"When we deliver our crop to the processor, they give us a rough idea of what we are going to get paid, but (under accrual) we would have to guess what we are going to get paid and show that as having received it. But, what if we don't receive it?" Coleman said. "I can't see where that would work, so to pay taxes on a number that you don't know just doesn't work."
"A bank required me to use accrual one time several years ago and the accounting fees to make the conversion just one time was just under $20,000" Coleman added.
Mark Watte, a diversified farmer from Tulare County, agreed that agriculture is unique compared to other businesses, due to the timing that payments are received for the crop and how this impacts a farmer's overall cash flow.
"With accrual, you'd pay taxes on whatever is earned in that particular year, but certainly in agriculture because of timing and pricing, we can have huge variations in our income," Watte said. "Having the cash basis is something we really need so that we do not have such huge ups and downs on our income tax. We're still receiving income from our 2012 pistachio crop—not a lot but there's still some, so there's a long lead time, especially on crops where you can't forward contract on the futures market."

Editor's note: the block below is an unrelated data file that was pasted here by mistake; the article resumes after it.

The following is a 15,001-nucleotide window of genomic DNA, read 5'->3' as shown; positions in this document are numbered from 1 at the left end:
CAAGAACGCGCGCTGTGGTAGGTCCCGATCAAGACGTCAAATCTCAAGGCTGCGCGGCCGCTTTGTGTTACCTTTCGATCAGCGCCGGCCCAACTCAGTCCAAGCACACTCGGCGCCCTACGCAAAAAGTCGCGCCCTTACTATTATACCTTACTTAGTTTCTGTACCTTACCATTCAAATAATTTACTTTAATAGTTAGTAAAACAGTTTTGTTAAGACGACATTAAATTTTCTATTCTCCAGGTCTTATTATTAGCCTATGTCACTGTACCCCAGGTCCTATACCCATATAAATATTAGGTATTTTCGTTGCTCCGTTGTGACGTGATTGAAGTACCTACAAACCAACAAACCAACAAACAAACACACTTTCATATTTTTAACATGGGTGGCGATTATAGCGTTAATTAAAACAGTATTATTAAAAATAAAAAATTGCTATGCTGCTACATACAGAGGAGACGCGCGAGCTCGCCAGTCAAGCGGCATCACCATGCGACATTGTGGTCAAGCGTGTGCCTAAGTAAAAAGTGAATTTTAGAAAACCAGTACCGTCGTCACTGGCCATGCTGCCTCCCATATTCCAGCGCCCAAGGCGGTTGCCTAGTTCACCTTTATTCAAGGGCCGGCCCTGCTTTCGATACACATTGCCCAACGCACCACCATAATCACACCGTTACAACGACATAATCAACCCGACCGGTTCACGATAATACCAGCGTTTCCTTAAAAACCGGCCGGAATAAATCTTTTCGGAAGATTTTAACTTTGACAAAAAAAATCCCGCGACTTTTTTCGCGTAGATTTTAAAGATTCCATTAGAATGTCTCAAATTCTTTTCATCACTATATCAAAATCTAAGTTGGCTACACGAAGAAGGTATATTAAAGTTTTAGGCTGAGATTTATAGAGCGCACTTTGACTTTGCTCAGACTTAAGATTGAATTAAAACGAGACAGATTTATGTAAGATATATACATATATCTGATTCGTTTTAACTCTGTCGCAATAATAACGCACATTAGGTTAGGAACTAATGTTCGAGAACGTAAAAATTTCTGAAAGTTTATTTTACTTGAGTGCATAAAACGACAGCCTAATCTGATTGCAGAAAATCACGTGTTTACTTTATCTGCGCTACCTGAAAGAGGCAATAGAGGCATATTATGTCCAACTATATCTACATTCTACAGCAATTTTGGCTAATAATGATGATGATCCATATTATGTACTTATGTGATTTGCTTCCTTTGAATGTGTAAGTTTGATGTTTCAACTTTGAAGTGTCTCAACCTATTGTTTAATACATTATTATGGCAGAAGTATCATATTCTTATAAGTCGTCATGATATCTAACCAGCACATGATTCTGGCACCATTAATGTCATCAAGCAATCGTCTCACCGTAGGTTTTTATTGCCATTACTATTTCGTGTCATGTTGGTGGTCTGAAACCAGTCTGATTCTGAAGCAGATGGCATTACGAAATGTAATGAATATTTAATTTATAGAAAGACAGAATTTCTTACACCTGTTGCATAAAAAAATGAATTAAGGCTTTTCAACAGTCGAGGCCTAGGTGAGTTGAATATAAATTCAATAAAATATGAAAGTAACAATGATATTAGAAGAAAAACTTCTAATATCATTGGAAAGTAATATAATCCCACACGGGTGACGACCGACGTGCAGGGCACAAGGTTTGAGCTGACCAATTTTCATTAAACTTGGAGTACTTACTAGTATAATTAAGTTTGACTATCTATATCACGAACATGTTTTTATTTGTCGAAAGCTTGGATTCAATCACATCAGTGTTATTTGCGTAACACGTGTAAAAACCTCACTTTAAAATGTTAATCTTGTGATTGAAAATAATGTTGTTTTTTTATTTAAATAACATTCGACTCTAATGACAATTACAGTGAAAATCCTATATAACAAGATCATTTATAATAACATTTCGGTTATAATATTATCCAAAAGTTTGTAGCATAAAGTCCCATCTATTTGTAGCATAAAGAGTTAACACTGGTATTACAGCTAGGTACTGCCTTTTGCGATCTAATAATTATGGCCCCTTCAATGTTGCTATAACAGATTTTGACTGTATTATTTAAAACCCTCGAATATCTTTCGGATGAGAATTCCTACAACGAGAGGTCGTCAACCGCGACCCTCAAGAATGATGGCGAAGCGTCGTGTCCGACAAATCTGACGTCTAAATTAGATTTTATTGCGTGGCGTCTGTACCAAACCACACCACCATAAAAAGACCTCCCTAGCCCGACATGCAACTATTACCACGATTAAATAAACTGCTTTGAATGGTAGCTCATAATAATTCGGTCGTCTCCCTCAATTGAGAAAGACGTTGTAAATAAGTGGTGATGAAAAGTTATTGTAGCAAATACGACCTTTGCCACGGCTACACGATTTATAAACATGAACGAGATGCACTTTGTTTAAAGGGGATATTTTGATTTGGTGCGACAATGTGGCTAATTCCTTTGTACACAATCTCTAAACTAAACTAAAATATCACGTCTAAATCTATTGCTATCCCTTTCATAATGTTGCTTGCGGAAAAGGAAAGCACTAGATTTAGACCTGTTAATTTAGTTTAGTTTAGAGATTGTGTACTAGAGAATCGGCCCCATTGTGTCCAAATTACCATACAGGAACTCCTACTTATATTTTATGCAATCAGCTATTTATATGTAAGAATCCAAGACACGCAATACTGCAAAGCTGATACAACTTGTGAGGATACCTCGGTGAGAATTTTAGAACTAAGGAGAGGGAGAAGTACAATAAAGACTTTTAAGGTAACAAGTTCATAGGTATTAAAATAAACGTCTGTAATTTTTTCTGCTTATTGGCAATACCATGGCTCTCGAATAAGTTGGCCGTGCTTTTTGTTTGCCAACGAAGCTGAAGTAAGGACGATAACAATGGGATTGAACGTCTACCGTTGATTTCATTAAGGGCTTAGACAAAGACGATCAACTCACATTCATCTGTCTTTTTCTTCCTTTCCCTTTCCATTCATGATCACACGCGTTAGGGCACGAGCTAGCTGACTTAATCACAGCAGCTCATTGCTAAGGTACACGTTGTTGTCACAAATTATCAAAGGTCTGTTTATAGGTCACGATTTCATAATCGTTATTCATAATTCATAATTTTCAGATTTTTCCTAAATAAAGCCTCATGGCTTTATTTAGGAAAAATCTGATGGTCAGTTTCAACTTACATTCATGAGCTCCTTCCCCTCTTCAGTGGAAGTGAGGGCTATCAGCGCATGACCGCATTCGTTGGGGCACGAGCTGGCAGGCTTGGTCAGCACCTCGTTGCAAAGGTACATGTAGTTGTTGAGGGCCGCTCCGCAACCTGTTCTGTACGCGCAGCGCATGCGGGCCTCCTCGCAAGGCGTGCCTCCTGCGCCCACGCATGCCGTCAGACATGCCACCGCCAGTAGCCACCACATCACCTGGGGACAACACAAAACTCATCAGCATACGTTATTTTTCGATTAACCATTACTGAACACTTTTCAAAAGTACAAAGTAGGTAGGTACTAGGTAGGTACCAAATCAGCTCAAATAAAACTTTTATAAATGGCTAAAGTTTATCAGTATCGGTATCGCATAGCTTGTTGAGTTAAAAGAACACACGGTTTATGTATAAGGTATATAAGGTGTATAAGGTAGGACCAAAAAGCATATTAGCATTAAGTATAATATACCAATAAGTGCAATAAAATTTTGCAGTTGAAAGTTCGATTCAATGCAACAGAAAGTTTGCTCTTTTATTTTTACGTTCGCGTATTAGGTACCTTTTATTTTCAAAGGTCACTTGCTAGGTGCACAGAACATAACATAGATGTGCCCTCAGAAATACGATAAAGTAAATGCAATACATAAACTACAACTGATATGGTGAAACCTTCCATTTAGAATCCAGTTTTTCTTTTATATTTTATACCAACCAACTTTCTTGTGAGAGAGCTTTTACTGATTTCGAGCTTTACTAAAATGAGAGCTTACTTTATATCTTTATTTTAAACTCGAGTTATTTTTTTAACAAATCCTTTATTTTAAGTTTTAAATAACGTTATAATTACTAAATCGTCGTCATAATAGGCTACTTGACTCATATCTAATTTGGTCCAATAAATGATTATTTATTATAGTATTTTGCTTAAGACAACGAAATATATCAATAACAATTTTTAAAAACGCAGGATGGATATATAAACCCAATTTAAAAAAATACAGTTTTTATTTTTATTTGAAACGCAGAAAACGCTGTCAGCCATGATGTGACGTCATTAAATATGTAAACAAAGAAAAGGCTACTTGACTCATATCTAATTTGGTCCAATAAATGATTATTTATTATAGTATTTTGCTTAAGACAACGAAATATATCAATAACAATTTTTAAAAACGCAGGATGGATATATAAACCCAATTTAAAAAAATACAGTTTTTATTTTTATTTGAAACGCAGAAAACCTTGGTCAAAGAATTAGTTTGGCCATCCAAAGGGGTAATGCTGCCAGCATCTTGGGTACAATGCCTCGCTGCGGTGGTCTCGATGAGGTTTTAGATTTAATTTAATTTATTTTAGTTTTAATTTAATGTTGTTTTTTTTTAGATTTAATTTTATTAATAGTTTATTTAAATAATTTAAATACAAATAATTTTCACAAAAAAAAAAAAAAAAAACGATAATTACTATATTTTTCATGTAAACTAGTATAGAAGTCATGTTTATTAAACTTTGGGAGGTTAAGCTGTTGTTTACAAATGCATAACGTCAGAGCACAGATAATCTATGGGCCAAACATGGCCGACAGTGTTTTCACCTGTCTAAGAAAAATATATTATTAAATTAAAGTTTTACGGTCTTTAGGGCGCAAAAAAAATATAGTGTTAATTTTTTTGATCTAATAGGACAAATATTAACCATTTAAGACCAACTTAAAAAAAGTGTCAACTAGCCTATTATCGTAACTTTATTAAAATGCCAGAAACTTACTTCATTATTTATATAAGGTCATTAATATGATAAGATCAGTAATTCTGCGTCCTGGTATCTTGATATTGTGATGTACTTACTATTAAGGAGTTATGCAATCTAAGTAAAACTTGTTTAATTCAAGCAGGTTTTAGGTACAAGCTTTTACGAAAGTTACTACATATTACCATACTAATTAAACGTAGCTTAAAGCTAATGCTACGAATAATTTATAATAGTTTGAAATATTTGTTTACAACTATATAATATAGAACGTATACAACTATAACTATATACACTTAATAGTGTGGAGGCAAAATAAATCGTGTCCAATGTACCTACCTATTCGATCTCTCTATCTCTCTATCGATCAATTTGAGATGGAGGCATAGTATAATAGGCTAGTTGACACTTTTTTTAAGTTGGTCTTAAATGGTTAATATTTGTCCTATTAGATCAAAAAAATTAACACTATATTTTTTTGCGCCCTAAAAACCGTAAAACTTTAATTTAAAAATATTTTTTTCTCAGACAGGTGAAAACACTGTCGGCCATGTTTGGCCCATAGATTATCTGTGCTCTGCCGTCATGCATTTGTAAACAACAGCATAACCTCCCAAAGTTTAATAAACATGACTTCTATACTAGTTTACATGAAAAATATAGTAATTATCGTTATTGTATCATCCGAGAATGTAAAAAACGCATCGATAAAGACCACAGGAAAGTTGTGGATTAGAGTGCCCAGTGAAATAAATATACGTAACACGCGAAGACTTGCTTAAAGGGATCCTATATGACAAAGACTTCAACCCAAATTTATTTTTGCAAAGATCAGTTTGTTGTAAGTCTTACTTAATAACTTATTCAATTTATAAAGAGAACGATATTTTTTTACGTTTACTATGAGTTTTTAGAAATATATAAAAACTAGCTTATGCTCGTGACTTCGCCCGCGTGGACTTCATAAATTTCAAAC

Other issues that Farm Bureau is watching closely in the tax reform debate include repealing or scaling back certain tax deductions important to farmers and ranchers, and a new system of depreciation.
"Cash accounting combined with the ability to accelerate expenses and defer income gives farmers and ranchers the flexibility they need to optimize cash flow for business success, to plan for business purchases and to manage their tax burden by targeting an advantageous level of taxable income," Rolph said.
CFBF supports defeating the proposed cash-to-accrual tax-law change as part of the Farmers for Tax Fairness coalition created last fall. The coalition, Rolph said, shows that this isn't just a California issue; it will affect a lot of people nationwide.
To learn more about the campaign and how farmers are impacted by the proposed federal tax code changes, go to: http://fairfarmtax.com. To learn more about proposed tax reform changes in Washington or provide input, go to https://taxreform.gov.
(Christine Souza is an assistant editor of Ag Alert. She may be contacted at email@example.com.)